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The text shown in the image is:

However, at 34 years of age and with his future in international cricket on uncertain ground as it’s, any setback is bad news for the Australian all-rounder at this late stage of his career and Watson faces a nervous wait for the results of scans. (Source)

What is 'it' as shown in the image , clear from the title. Also it is not 'its', that should be noted well.

  • It should be its (possessive, therefore no comma). In this context, it refers back to international cricket (which has an uncertain future just as he does (i.e. - his future and its future are being compared). Either that or the writer is ignorant, since it's not grammatical to contract is if what he means is with his future as uncertain as it is. – FumbleFingers Jun 10 '16 at 14:35
  • In either case, this sentence is plain horrible to me. – MadWard Jun 10 '16 at 14:44
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    @FumbleFingers - Huh? "...with his future in international cricket on uncertain ground as its" doesn't make any sense. I suspect that the author wrote or intended "as it is", and it got "corrected" to it's. – stangdon Jun 10 '16 at 14:57
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    @FumbleFingers - I'll grant that you can use "its" that way. Still, I feel like there's a bit of a difference in your sentence and the original that makes them not syntactically identical Hers obviously refers to someone in another sentence, but in the original sentence, "its" would have to refer to something in the earlier prepositional phrase in the same sentence, not even to the subject of the clause. – stangdon Jun 10 '16 at 18:31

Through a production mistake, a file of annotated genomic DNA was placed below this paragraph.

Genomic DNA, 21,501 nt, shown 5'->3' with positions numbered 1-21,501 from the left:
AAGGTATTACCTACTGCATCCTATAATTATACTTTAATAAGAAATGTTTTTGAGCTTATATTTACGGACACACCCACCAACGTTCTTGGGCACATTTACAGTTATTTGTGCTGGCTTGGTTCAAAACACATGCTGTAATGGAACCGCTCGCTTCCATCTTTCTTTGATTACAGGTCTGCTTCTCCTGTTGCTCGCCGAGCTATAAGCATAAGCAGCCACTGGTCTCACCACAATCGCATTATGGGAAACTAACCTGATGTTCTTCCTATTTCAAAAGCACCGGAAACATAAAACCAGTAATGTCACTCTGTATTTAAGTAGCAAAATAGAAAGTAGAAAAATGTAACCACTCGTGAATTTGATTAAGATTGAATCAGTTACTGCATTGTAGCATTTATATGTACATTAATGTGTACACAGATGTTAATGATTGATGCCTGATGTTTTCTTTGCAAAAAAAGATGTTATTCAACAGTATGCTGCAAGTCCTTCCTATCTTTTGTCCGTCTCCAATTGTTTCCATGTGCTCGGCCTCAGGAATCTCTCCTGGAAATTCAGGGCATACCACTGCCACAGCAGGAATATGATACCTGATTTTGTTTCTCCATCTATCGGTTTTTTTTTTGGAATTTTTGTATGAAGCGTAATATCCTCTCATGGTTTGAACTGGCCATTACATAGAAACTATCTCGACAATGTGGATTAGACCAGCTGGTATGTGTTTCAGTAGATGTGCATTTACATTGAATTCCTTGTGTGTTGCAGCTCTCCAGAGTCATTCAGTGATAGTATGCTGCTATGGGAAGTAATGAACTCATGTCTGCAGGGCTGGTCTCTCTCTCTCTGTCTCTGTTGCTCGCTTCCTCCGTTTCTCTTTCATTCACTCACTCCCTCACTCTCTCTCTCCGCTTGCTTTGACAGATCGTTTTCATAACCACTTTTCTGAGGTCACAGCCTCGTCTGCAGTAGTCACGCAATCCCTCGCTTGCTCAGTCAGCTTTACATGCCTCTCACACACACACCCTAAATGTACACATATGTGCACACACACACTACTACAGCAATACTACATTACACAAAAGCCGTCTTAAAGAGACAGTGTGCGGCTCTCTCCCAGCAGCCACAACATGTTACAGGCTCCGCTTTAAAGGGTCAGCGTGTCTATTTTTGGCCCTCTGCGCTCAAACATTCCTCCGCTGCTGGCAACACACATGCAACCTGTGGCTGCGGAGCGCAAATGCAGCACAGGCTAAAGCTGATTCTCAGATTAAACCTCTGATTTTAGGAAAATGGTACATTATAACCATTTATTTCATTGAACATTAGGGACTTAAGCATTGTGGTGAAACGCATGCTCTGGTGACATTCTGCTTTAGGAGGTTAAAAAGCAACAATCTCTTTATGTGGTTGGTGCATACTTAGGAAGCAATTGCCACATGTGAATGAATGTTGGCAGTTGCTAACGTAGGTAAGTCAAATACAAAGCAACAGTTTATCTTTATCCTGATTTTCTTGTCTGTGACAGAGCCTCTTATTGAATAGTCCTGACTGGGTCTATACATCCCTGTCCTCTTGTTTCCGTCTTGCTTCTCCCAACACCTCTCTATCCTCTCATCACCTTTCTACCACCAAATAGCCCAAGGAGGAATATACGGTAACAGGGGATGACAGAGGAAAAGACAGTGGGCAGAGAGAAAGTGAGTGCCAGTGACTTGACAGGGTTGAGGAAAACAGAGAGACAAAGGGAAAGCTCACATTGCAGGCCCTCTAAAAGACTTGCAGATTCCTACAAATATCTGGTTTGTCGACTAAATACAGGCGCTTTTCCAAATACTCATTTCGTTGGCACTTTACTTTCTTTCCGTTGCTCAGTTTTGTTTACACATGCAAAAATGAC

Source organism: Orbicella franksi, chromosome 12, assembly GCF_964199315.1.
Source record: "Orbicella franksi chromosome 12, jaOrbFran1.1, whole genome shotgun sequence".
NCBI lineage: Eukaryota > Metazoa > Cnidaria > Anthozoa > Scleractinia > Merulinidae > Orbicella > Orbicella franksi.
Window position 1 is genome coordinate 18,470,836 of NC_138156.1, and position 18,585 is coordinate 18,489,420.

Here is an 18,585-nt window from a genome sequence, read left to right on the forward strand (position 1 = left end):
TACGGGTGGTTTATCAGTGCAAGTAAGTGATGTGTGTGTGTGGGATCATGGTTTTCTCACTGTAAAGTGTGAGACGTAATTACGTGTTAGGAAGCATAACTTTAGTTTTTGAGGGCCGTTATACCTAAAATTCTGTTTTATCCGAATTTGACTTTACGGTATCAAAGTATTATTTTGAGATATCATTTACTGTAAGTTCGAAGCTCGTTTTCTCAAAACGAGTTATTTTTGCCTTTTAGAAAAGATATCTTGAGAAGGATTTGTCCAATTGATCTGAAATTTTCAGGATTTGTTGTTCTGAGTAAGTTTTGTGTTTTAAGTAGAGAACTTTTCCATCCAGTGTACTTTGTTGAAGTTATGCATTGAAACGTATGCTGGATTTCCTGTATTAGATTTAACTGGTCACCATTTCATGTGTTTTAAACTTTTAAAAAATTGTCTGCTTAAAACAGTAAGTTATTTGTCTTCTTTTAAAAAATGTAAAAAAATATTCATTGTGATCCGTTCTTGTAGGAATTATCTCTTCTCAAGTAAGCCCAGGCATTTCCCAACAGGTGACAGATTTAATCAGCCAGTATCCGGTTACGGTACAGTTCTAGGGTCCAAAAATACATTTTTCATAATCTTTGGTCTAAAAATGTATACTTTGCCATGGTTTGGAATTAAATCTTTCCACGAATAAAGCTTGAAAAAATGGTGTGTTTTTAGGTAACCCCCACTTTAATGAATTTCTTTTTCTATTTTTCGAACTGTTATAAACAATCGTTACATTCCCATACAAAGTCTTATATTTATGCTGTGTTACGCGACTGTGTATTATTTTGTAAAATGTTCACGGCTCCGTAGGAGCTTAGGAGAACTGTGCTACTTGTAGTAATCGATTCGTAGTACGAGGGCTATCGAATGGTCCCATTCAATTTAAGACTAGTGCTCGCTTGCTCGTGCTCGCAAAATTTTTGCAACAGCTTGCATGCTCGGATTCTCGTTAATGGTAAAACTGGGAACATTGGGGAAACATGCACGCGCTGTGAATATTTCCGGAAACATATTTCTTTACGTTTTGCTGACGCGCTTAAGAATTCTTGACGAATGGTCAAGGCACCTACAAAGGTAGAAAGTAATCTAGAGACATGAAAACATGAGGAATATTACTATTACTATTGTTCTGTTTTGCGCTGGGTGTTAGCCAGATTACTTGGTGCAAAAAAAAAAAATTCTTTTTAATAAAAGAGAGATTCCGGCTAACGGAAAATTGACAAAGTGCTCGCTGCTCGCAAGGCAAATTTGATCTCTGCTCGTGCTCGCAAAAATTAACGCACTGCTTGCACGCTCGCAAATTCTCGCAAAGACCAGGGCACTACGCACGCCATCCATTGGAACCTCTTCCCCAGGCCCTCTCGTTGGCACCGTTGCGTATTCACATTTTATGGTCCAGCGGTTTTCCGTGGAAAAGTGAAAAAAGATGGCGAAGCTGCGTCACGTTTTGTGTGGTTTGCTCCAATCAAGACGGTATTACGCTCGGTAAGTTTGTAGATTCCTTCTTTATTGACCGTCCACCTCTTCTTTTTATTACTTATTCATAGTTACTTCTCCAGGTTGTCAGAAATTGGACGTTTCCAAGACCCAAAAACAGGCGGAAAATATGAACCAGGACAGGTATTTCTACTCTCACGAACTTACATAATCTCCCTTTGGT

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    "as it is" can be paraphrased "already". This flaming bananas dish, which calls for a generous amount of saffron, is expensive as it is; setting a fifty-year-old scotch aflame puts its price through the roof. – Tᴚoɯɐuo Jun 10 '16 at 19:32
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If the "as it's" is a typo for "as it is", then we can consider the "it" to be semantically empty.  This kind of "it" is sometimes called a dummy or expletive pronoun. 

The phrase "as it is" can be used as an idiom with a meaning close to "under current circumstances" or "in this situation".  In that case, the "it" doesn't refer to anything.  The same lack of semantic value can be found in the sentence "it is raining" -- there is no "it" which rains, but the predicate still requires a subject. 

Watson's future doesn't look good now.  His future will look even worse if his scan results contain bad news. 

When "it is" stands as a complete clause, it should not be contracted.  The "as it's" in your example must be a typo of something.  Replacing the typo with "as it is" makes more sense than replacing it with "as its".  The idiomatic "as it is" doesn't require an antecedent, and I cannot find a suitable antecedent for "as its" in this sentence.

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I find "its" as a possessive pronoun here (like "mine" or "hers") hard to accept. The OED lists the pronominal use of "its" as "rare"; and I can't search for it in the corpora, because the UCREL Claws7 part-of-speech list doesn't have a category for it. ('PPGE' is "nominal possessive personal pronoun (e.g. mine, yours)", but doesn't match "its"; whereas 'APPGE' ("possessive pronoun, pre-nominal (e.g. my, your, our)") does match 'its'.

I think "it is" is a far more likely reading.

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I believe that it's refers to uncertain ground, and the meaning is:

...on uncertain (as of now) ground

or, in a more meaningful way,

...on currently uncertain ground

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